4. The Distribution of Late Roman Coinage in Britain

The distribution pattern of coinage issued in the early 5th century and found in Britain is restricted. Gold coins of the late 4th century AD are found as far afield as Corbridge in Northumberland and Holyhead in Anglesey (Bland and Loriot 2010, 42-3, figs 33-34) whereas 5th-century pierces are largely confined to the south-east, with concentrations from Kent to East Anglia, and in the south from West Sussex and the Isle of Wight to Dorset (Figures 1 and 2) The majority of late Roman gold coins come from military or urban contexts (Bland and Loriot 2010, 54, table 12).

Figure 1
Figure 1: Roman coin hoards from Britain with a terminus post quem of AD 402 or later. Note that the Traprain Hoard (East Lothian, Scotland) and Coleraine hoard (Northern Ireland) are off the map
Figure 2
Figure 2: Single finds of Roman coins in Britain, struck after AD 402

The majority of Theodosian siliquae and clipped siliquae are also found in southern Britain (Figure 3) in the 'lowland' zone to the south and east of the Fosse Way with an extension into East and parts of North Yorkshire. Finds in Devon and Cornwall, Wales, the west Midlands and the north-west and north-east are rare. Interestingly, hoards and stray finds of siliquae are common in rural areas, with very few specimens being found as site-finds on military or urban excavations; Richborough, and possibly Cirencester, are the notable exceptions (Reece 1972, table 1a).

Figure 3
Figure 3: Silver siliquae of the period AD 388-402 (Reece Period 21) found in Britain (It is not recorded if the Welsh siliquae were clipped or not.)

Indeed, the distribution of nummi is in marked contrast to the distribution of siliquae. Although on excavations, stray finds of bronze nummi far outweigh the number of silver siliquae (316:1 at Richborough; Table 2), the rural dataset provided by the PAS shows a much larger proportion of siliquae to nummi. This suggests that siliquae were more common in the countryside than on urban sites. This may be because detectorists do not report these small and often virtually illegible coins, but the authors' experience of dealing with large, complete, rural assemblages does seem to suggest that the finding is valid. It is possible that silver coinage circulated in rural areas because of its intrinsic value, whereas bronze nummi only played a role in the economic spheres of urban and/or military life.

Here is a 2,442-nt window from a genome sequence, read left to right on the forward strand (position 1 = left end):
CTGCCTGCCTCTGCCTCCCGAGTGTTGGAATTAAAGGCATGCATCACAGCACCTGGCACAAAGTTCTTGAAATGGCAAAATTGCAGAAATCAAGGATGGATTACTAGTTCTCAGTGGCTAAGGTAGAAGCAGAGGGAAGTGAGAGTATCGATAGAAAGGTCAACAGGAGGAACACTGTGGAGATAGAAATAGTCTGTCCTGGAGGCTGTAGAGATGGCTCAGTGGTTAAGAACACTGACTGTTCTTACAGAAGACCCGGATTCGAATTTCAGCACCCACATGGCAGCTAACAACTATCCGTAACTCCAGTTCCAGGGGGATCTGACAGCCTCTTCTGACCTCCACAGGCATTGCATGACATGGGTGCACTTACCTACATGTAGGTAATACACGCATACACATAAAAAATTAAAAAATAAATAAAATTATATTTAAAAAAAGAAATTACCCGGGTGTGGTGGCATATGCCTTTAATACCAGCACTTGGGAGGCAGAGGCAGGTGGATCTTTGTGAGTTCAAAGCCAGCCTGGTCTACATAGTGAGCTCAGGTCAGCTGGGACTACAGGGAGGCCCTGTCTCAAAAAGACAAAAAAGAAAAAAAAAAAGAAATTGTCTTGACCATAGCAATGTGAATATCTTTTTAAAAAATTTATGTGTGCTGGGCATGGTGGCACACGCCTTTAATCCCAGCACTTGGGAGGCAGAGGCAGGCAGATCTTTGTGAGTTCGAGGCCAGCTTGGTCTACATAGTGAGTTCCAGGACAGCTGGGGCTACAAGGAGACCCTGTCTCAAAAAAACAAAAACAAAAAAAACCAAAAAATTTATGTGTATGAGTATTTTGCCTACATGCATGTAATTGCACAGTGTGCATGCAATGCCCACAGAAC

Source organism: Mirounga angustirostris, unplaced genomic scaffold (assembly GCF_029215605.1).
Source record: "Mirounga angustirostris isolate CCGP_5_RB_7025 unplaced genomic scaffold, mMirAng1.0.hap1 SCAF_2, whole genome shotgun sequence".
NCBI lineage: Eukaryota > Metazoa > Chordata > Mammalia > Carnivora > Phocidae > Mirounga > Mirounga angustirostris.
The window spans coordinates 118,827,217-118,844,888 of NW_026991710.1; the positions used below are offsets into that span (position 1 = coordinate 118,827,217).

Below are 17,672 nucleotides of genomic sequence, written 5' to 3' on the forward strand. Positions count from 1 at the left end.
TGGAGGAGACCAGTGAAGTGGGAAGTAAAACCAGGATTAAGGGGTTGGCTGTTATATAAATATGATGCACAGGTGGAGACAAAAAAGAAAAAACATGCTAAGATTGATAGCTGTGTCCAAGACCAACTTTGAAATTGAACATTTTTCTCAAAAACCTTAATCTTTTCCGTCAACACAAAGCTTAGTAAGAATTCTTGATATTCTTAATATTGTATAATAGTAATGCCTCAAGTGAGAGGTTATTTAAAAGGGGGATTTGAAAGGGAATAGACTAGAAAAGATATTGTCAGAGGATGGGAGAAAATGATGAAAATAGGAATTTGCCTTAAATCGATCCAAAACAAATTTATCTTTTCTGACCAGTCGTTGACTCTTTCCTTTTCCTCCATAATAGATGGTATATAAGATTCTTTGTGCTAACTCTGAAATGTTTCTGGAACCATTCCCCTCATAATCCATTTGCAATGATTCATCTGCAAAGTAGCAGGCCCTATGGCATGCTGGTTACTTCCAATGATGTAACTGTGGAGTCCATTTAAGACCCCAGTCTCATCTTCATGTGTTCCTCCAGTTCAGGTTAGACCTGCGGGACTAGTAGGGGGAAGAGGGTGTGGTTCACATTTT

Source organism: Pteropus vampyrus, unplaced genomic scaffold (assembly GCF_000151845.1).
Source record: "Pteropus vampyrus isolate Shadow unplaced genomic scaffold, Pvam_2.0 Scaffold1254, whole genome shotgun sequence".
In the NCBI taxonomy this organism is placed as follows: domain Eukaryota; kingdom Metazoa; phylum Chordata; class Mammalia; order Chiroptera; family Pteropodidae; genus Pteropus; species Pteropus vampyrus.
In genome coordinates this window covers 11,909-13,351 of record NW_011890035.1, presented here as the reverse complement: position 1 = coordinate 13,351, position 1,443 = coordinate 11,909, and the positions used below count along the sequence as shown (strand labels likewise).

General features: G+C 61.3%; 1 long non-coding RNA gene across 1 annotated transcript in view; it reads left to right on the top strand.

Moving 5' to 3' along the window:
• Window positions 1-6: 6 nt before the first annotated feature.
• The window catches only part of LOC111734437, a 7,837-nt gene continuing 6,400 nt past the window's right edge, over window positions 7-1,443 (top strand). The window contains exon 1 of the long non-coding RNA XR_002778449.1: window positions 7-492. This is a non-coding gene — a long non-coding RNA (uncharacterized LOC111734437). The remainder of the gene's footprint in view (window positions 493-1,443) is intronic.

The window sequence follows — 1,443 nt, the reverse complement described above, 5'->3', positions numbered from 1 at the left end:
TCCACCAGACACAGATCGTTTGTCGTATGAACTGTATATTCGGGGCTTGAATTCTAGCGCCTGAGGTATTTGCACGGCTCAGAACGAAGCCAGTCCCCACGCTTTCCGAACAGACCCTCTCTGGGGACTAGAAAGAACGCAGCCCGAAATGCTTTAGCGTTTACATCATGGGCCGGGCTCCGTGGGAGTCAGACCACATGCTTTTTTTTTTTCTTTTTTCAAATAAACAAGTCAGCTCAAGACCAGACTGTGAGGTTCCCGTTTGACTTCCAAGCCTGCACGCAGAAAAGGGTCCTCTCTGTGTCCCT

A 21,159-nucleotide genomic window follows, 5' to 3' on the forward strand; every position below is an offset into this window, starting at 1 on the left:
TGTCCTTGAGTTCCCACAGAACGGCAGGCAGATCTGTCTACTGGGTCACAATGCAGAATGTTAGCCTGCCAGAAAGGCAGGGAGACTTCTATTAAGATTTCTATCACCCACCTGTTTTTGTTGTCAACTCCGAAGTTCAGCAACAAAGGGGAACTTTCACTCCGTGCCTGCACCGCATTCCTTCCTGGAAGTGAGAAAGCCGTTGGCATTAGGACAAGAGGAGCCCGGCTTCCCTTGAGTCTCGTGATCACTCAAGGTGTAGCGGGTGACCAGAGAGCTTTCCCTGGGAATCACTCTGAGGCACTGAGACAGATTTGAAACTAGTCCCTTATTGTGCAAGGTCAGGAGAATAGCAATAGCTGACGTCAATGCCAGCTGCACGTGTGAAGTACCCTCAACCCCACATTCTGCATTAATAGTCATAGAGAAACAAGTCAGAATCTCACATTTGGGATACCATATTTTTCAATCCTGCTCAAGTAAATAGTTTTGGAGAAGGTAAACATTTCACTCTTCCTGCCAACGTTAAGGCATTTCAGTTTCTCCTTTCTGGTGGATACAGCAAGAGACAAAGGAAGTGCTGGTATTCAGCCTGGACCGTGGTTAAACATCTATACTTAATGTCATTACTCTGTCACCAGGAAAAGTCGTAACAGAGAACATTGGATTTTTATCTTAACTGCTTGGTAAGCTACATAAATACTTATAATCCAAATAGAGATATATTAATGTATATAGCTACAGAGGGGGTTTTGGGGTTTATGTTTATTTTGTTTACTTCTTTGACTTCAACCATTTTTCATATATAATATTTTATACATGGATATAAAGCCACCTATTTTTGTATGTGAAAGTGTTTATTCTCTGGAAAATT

One can also question whether the finds of nummi (whether as hoards or site finds) at certain urban centres, for example Dorchester-on-Thames and Canterbury, are intimately linked with a military presence (Moorhead, Anderson and Walton in press; Wacher 1995, 203-5; Burnham and Wacher 1990, 121-2). In this regard, it is interesting to note that a large number of major assemblages and hoards of Theodosian bronze coins are found in coastal or estuarine regions. Does this suggest strong links still existed between the Continent and major centres in Britain that were easily accessible from the sea? Interestingly, in the Netherlands and Belgium, after a lacuna of coin-loss in the mid-4th century, there is a sudden, albeit short-lived, spate of hoarding of Theodosian bronze coins in the late 4th and early 5th centuries. Perhaps the Roman authorities were trying to maintain maritime links between centres in southern Britain and the Rhineland (Moorhead, Anderson and Walton in press; Stroobants 2013).

Table 2: Relative proportions of nummi and siliquae from site assemblages and recorded with the Portable Antiquities Scheme (see Bland et al. 2013, 131, tables 6a-d)
Assemblage Reference Nummi Siliquae Ratio
Richborough Reece 1991 22,750 72 316:1
Non-Richborough sites Reece 1973 1,949 103 189:1
Caerwent Guest and Wells 2007 3463 1 3463:1
Wales, non-Caerwent Guest and Wells 2007 63 6 10.5:1
PAS England queried 12.12.2012 1,004 271 3.7:1
Figure 4
Figure 4: Single-finds of Theodosian nummi, AD 388-402 (Reece Period 21) and bronze hoards with a terminus post quem of AD 402
Figure 5a Figure 5b Figure 5c
Figures 5a-c: Maps showing assemblages with above-average coin-loss for the late 3rd and early 4th centuries (Fig, 5a), mid-4th century (Figure 5b) and late-4th century (Figure 5c). The assemblages were divided into three sub-groups based on their chronology using DMax Cluster Analysis. For more detailed discussion of average values, see Walton 2012, 103 passim.